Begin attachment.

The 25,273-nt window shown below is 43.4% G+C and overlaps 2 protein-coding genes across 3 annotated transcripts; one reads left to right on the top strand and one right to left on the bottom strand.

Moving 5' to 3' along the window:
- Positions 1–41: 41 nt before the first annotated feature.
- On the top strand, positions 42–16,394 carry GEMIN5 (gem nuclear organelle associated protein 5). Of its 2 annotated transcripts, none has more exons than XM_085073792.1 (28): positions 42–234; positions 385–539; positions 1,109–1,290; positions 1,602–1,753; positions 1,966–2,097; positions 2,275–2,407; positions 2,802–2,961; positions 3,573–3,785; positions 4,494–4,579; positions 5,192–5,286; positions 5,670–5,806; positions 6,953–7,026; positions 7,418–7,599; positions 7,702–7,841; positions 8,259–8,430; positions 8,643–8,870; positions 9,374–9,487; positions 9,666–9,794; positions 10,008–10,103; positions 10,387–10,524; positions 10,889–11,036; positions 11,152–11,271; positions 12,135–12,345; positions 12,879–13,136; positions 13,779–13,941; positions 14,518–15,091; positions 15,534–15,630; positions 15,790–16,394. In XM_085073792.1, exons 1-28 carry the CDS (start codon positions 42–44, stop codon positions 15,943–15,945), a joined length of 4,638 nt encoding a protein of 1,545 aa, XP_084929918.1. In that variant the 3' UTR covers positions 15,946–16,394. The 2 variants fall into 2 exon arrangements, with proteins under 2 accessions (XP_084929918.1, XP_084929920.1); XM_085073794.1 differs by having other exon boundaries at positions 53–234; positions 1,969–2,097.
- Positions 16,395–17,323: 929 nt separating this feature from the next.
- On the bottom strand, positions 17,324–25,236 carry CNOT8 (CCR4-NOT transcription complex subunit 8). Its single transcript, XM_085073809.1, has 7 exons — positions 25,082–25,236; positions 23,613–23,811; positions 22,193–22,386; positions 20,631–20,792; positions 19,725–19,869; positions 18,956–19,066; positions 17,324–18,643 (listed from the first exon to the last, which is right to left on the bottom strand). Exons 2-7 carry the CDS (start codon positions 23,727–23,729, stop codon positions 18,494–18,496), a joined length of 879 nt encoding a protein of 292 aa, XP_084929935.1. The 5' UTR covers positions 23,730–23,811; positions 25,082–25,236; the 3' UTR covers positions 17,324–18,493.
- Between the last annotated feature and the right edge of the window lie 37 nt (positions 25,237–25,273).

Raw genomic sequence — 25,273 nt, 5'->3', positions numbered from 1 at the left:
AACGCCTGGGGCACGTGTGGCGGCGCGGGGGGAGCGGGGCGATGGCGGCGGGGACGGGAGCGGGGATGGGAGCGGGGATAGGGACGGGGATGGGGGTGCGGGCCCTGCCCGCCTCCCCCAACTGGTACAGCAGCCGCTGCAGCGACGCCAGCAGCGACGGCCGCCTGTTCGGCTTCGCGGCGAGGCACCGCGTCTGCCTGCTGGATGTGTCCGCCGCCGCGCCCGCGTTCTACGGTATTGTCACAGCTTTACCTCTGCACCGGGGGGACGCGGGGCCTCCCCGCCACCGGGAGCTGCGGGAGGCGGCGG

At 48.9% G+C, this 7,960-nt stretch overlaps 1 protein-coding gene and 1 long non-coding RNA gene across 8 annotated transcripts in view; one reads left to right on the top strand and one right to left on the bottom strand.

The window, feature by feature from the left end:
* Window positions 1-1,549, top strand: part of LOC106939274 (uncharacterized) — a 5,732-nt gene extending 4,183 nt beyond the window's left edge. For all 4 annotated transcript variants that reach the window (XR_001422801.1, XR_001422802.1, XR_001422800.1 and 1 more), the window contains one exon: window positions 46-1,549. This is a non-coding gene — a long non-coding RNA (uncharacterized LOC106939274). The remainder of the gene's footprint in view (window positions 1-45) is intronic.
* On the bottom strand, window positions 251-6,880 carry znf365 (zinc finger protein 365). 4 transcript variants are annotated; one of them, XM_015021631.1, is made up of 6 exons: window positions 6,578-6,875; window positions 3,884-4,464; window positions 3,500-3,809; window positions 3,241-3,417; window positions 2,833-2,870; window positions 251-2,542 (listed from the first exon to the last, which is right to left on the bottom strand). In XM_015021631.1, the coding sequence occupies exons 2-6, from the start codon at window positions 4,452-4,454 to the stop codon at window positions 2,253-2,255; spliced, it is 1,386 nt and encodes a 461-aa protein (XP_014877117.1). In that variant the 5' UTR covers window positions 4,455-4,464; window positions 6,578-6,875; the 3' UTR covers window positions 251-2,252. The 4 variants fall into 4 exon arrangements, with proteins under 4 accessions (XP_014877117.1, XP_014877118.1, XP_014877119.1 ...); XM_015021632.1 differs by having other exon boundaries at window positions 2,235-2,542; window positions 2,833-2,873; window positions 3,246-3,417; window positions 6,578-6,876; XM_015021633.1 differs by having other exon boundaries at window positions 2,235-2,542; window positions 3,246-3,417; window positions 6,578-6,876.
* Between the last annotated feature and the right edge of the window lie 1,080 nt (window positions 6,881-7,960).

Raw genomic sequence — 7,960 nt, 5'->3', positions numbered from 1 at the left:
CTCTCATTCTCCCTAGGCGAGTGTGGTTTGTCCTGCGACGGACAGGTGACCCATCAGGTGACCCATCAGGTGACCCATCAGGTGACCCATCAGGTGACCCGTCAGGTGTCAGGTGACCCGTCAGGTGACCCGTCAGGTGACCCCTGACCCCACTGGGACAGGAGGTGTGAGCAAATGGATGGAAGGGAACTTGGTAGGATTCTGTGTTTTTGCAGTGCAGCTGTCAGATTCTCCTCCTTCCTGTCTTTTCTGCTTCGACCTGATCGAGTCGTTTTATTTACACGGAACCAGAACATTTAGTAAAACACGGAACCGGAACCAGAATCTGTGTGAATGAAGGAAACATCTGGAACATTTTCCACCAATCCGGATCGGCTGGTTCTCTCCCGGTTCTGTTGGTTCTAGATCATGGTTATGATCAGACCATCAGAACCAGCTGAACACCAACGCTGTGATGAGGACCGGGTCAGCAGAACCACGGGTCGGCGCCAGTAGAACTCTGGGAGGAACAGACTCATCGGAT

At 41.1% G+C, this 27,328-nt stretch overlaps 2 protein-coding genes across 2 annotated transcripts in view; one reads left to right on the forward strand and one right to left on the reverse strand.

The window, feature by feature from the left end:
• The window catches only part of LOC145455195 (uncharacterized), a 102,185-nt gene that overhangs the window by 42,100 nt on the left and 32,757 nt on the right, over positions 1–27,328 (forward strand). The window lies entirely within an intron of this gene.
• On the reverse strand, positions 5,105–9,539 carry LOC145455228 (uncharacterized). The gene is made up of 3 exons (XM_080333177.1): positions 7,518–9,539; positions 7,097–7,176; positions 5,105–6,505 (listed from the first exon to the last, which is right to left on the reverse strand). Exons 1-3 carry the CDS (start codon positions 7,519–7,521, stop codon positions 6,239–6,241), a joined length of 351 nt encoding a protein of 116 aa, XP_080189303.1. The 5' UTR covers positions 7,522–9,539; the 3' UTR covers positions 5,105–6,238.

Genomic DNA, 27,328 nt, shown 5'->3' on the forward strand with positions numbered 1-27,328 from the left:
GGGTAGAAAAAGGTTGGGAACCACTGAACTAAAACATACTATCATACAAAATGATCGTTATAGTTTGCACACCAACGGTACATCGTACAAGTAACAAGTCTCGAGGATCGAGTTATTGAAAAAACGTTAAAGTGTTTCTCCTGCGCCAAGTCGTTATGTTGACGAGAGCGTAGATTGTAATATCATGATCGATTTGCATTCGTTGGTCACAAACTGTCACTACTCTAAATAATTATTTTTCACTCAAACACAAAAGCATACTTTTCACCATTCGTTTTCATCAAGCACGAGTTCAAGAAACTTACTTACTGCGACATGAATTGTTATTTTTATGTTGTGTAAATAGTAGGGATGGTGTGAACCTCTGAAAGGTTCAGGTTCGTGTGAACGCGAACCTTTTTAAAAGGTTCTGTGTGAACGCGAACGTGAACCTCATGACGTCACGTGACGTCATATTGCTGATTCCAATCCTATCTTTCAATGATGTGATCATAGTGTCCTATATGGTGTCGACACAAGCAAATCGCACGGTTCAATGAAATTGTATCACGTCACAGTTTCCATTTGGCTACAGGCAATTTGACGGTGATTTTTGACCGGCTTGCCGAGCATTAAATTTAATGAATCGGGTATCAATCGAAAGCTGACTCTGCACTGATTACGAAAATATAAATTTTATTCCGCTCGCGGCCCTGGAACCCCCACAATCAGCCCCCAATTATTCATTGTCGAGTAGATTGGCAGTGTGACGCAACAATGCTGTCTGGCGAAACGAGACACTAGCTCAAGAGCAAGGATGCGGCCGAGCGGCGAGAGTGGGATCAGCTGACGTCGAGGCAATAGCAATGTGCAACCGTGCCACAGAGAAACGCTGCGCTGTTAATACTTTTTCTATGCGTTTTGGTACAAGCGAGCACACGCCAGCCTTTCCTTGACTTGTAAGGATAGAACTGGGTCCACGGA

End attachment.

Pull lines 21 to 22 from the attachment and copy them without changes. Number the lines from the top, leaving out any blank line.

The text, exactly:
Genomic DNA, 27,328 nt, shown 5'->3' on the forward strand with positions numbered 1-27,328 from the left:
GGGTAGAAAAAGGTTGGGAACCACTGAACTAAAACATACTATCATACAAAATGATCGTTATAGTTTGCACACCAACGGTACATCGTACAAGTAACAAGTCTCGAGGATCGAGTTATTGAAAAAACGTTAAAGTGTTTCTCCTGCGCCAAGTCGTTATGTTGACGAGAGCGTAGATTGTAATATCATGATCGATTTGCATTCGTTGGTCACAAACTGTCACTACTCTAAATAATTATTTTTCACTCAAACACAAAAGCATACTTTTCACCATTCGTTTTCATCAAGCACGAGTTCAAGAAACTTACTTACTGCGACATGAATTGTTATTTTTATGTTGTGTAAATAGTAGGGATGGTGTGAACCTCTGAAAGGTTCAGGTTCGTGTGAACGCGAACCTTTTTAAAAGGTTCTGTGTGAACGCGAACGTGAACCTCATGACGTCACGTGACGTCATATTGCTGATTCCAATCCTATCTTTCAATGATGTGATCATAGTGTCCTATATGGTGTCGACACAAGCAAATCGCACGGTTCAATGAAATTGTATCACGTCACAGTTTCCATTTGGCTACAGGCAATTTGACGGTGATTTTTGACCGGCTTGCCGAGCATTAAATTTAATGAATCGGGTATCAATCGAAAGCTGACTCTGCACTGATTACGAAAATATAAATTTTATTCCGCTCGCGGCCCTGGAACCCCCACAATCAGCCCCCAATTATTCATTGTCGAGTAGATTGGCAGTGTGACGCAACAATGCTGTCTGGCGAAACGAGACACTAGCTCAAGAGCAAGGATGCGGCCGAGCGGCGAGAGTGGGATCAGCTGACGTCGAGGCAATAGCAATGTGCAACCGTGCCACAGAGAAACGCTGCGCTGTTAATACTTTTTCTATGCGTTTTGGTACAAGCGAGCACACGCCAGCCTTTCCTTGACTTGTAAGGATAGAACTGGGTCCACGGA